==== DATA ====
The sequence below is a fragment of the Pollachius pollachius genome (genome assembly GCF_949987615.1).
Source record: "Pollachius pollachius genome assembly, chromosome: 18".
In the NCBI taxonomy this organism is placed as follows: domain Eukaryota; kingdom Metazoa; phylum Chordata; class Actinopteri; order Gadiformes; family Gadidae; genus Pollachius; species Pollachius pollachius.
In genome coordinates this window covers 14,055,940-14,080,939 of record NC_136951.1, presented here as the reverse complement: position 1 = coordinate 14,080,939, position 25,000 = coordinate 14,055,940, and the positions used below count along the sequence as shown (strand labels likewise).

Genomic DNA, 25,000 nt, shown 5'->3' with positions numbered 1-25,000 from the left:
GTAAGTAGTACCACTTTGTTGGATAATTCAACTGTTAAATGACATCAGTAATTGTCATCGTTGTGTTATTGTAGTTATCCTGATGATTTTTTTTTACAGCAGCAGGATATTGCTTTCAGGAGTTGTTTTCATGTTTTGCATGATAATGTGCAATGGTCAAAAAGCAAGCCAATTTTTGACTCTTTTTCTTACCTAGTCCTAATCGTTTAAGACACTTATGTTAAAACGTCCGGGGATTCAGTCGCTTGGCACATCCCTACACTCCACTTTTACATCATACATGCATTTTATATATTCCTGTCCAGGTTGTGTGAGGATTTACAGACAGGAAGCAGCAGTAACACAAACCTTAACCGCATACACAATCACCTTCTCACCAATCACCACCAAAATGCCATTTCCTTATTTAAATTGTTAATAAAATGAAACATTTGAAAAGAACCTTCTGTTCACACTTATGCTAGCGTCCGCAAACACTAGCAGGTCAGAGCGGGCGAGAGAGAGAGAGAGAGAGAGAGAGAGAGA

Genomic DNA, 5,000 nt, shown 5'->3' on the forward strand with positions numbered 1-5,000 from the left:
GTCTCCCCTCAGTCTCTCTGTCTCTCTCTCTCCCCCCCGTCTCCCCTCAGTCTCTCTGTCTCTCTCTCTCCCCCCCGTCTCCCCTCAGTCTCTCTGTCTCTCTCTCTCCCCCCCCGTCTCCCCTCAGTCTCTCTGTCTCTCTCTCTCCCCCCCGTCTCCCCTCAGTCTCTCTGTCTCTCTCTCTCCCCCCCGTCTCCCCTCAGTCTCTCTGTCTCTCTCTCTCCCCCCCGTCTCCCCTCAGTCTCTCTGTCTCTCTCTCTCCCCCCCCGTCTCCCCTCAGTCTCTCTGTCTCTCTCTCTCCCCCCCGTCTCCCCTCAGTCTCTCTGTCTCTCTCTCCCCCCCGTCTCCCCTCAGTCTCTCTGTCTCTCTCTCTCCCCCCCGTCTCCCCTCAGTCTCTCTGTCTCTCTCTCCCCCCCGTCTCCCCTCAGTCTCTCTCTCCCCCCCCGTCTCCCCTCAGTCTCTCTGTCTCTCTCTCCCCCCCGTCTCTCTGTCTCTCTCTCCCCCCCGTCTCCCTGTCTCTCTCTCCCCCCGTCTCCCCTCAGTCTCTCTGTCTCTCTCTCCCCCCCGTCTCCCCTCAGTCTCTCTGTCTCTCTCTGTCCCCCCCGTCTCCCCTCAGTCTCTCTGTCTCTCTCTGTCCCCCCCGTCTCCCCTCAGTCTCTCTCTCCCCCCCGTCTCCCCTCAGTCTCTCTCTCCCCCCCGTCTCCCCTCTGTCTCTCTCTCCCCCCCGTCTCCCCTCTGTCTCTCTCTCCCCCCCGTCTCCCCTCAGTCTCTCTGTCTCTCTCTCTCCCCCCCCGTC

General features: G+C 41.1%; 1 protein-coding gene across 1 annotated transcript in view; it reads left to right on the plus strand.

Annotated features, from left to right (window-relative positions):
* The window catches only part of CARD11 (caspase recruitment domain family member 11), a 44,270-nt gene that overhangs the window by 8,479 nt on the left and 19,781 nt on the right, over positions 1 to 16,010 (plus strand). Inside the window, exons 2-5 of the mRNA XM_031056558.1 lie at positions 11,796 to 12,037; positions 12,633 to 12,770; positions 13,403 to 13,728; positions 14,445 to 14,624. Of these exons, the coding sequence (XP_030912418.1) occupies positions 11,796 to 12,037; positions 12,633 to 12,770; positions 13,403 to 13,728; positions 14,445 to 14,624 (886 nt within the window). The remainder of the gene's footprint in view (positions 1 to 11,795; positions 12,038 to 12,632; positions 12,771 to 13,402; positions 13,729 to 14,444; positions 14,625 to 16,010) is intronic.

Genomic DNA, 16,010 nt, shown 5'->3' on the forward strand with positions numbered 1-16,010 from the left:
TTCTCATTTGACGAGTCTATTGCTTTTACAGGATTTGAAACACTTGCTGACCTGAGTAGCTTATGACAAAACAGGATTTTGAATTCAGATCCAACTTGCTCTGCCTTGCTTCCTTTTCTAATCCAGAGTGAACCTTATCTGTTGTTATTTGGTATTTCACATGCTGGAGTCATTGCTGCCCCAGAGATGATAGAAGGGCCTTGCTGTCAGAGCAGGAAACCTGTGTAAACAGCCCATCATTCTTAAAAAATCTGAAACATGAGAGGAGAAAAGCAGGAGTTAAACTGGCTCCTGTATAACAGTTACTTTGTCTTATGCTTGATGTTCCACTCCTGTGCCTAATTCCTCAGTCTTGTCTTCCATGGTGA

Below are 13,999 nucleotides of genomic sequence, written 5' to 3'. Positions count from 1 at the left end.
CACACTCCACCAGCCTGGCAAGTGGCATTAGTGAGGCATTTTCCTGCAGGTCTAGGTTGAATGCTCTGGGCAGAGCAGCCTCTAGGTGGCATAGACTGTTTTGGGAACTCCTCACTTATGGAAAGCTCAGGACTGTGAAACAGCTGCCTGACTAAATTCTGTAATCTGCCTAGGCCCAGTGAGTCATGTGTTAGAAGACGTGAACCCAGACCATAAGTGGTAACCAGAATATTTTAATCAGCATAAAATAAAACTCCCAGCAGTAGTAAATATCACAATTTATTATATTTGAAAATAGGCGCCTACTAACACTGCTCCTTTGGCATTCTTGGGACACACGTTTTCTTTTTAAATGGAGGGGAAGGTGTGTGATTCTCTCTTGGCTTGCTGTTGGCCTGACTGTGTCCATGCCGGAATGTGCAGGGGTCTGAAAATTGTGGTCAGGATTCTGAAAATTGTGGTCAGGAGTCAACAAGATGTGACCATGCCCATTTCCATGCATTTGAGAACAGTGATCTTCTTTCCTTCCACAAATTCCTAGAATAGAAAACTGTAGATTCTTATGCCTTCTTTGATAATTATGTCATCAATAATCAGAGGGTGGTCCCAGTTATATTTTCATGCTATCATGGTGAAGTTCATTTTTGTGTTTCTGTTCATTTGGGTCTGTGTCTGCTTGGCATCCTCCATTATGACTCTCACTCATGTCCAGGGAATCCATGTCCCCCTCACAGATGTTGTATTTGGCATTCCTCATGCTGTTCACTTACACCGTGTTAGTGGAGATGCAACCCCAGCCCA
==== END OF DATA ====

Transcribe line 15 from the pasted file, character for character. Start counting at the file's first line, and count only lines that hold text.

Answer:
CACACTCCACCAGCCTGGCAAGTGGCATTAGTGAGGCATTTTCCTGCAGGTCTAGGTTGAATGCTCTGGGCAGAGCAGCCTCTAGGTGGCATAGACTGTTTTGGGAACTCCTCACTTATGGAAAGCTCAGGACTGTGAAACAGCTGCCTGACTAAATTCTGTAATCTGCCTAGGCCCAGTGAGTCATGTGTTAGAAGACGTGAACCCAGACCATAAGTGGTAACCAGAATATTTTAATCAGCATAAAATAAAACTCCCAGCAGTAGTAAATATCACAATTTATTATATTTGAAAATAGGCGCCTACTAACACTGCTCCTTTGGCATTCTTGGGACACACGTTTTCTTTTTAAATGGAGGGGAAGGTGTGTGATTCTCTCTTGGCTTGCTGTTGGCCTGACTGTGTCCATGCCGGAATGTGCAGGGGTCTGAAAATTGTGGTCAGGATTCTGAAAATTGTGGTCAGGAGTCAACAAGATGTGACCATGCCCATTTCCATGCATTTGAGAACAGTGATCTTCTTTCCTTCCACAAATTCCTAGAATAGAAAACTGTAGATTCTTATGCCTTCTTTGATAATTATGTCATCAATAATCAGAGGGTGGTCCCAGTTATATTTTCATGCTATCATGGTGAAGTTCATTTTTGTGTTTCTGTTCATTTGGGTCTGTGTCTGCTTGGCATCCTCCATTATGACTCTCACTCATGTCCAGGGAATCCATGTCCCCCTCACAGATGTTGTATTTGGCATTCCTCATGCTGTTCACTTACACCGTGTTAGTGGAGATGCAACCCCAGCCCA